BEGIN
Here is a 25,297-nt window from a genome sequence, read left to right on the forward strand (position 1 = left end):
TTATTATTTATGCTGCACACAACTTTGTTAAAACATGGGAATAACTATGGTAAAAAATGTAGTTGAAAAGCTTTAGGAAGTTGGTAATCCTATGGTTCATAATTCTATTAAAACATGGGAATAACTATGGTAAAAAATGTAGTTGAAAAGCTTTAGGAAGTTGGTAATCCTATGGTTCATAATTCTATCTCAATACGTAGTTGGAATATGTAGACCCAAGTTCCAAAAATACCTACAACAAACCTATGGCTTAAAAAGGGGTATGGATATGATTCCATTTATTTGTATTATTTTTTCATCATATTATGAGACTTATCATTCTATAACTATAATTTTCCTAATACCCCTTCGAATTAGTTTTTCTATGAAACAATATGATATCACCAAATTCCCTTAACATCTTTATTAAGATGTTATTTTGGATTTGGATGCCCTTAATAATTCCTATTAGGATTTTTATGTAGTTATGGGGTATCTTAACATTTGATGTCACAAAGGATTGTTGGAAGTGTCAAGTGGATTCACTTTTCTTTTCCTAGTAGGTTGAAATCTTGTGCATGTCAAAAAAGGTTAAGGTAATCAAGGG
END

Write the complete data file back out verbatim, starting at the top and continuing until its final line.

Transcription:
Here is a 25,297-nt window from a genome sequence, read left to right on the forward strand (position 1 = left end):
TTATTATTTATGCTGCACACAACTTTGTTAAAACATGGGAATAACTATGGTAAAAAATGTAGTTGAAAAGCTTTAGGAAGTTGGTAATCCTATGGTTCATAATTCTATTAAAACATGGGAATAACTATGGTAAAAAATGTAGTTGAAAAGCTTTAGGAAGTTGGTAATCCTATGGTTCATAATTCTATCTCAATACGTAGTTGGAATATGTAGACCCAAGTTCCAAAAATACCTACAACAAACCTATGGCTTAAAAAGGGGTATGGATATGATTCCATTTATTTGTATTATTTTTTCATCATATTATGAGACTTATCATTCTATAACTATAATTTTCCTAATACCCCTTCGAATTAGTTTTTCTATGAAACAATATGATATCACCAAATTCCCTTAACATCTTTATTAAGATGTTATTTTGGATTTGGATGCCCTTAATAATTCCTATTAGGATTTTTATGTAGTTATGGGGTATCTTAACATTTGATGTCACAAAGGATTGTTGGAAGTGTCAAGTGGATTCACTTTTCTTTTCCTAGTAGGTTGAAATCTTGTGCATGTCAAAAAAGGTTAAGGTAATCAAGGG